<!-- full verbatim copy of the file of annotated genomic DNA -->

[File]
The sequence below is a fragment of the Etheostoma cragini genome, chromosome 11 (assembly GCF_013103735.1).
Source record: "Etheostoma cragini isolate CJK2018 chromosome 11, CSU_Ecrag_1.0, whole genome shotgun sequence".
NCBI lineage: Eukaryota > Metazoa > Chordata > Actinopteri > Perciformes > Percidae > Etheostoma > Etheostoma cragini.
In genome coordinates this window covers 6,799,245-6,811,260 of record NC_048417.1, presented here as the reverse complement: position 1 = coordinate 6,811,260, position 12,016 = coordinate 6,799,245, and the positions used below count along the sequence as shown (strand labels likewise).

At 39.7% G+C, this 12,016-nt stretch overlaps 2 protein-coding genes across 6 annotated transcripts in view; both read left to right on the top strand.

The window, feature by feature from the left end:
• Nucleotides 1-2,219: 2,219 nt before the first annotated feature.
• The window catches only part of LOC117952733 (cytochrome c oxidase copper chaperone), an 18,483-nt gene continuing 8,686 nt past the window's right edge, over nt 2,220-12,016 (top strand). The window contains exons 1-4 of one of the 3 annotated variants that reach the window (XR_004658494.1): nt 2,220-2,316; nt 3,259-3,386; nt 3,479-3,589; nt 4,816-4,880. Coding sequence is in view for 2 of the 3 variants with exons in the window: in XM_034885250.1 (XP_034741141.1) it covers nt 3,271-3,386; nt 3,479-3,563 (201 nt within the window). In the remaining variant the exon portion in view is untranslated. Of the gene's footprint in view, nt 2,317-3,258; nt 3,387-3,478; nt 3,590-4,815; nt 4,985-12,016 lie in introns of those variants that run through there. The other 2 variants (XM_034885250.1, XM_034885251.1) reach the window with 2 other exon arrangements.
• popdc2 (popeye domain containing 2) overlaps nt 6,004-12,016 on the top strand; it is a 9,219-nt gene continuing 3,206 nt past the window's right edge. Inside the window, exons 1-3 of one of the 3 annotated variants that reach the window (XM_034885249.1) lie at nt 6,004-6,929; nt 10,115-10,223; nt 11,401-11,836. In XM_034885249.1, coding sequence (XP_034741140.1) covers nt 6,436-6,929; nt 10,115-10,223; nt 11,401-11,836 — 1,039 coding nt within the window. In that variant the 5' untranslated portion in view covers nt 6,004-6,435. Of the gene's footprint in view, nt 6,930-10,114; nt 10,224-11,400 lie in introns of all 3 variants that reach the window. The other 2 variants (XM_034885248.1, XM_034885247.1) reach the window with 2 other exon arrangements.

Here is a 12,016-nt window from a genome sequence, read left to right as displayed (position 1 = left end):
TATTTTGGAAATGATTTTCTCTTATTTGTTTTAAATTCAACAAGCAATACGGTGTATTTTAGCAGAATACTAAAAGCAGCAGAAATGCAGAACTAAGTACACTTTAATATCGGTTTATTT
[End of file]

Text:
The sequence below is a fragment of the Etheostoma cragini genome, chromosome 11 (assembly GCF_013103735.1).
Source record: "Etheostoma cragini isolate CJK2018 chromosome 11, CSU_Ecrag_1.0, whole genome shotgun sequence".
NCBI lineage: Eukaryota > Metazoa > Chordata > Actinopteri > Perciformes > Percidae > Etheostoma > Etheostoma cragini.
In genome coordinates this window covers 6,799,245-6,811,260 of record NC_048417.1, presented here as the reverse complement: position 1 = coordinate 6,811,260, position 12,016 = coordinate 6,799,245, and the positions used below count along the sequence as shown (strand labels likewise).

At 39.7% G+C, this 12,016-nt stretch overlaps 2 protein-coding genes across 6 annotated transcripts in view; both read left to right on the top strand.

The window, feature by feature from the left end:
• Nucleotides 1-2,219: 2,219 nt before the first annotated feature.
• The window catches only part of LOC117952733 (cytochrome c oxidase copper chaperone), an 18,483-nt gene continuing 8,686 nt past the window's right edge, over nt 2,220-12,016 (top strand). The window contains exons 1-4 of one of the 3 annotated variants that reach the window (XR_004658494.1): nt 2,220-2,316; nt 3,259-3,386; nt 3,479-3,589; nt 4,816-4,880. Coding sequence is in view for 2 of the 3 variants with exons in the window: in XM_034885250.1 (XP_034741141.1) it covers nt 3,271-3,386; nt 3,479-3,563 (201 nt within the window). In the remaining variant the exon portion in view is untranslated. Of the gene's footprint in view, nt 2,317-3,258; nt 3,387-3,478; nt 3,590-4,815; nt 4,985-12,016 lie in introns of those variants that run through there. The other 2 variants (XM_034885250.1, XM_034885251.1) reach the window with 2 other exon arrangements.
• popdc2 (popeye domain containing 2) overlaps nt 6,004-12,016 on the top strand; it is a 9,219-nt gene continuing 3,206 nt past the window's right edge. Inside the window, exons 1-3 of one of the 3 annotated variants that reach the window (XM_034885249.1) lie at nt 6,004-6,929; nt 10,115-10,223; nt 11,401-11,836. In XM_034885249.1, coding sequence (XP_034741140.1) covers nt 6,436-6,929; nt 10,115-10,223; nt 11,401-11,836 — 1,039 coding nt within the window. In that variant the 5' untranslated portion in view covers nt 6,004-6,435. Of the gene's footprint in view, nt 6,930-10,114; nt 10,224-11,400 lie in introns of all 3 variants that reach the window. The other 2 variants (XM_034885248.1, XM_034885247.1) reach the window with 2 other exon arrangements.

Here is a 12,016-nt window from a genome sequence, read left to right as displayed (position 1 = left end):
TATTTTGGAAATGATTTTCTCTTATTTGTTTTAAATTCAACAAGCAATACGGTGTATTTTAGCAGAATACTAAAAGCAGCAGAAATGCAGAACTAAGTACACTTTAATATCGGTTTATTT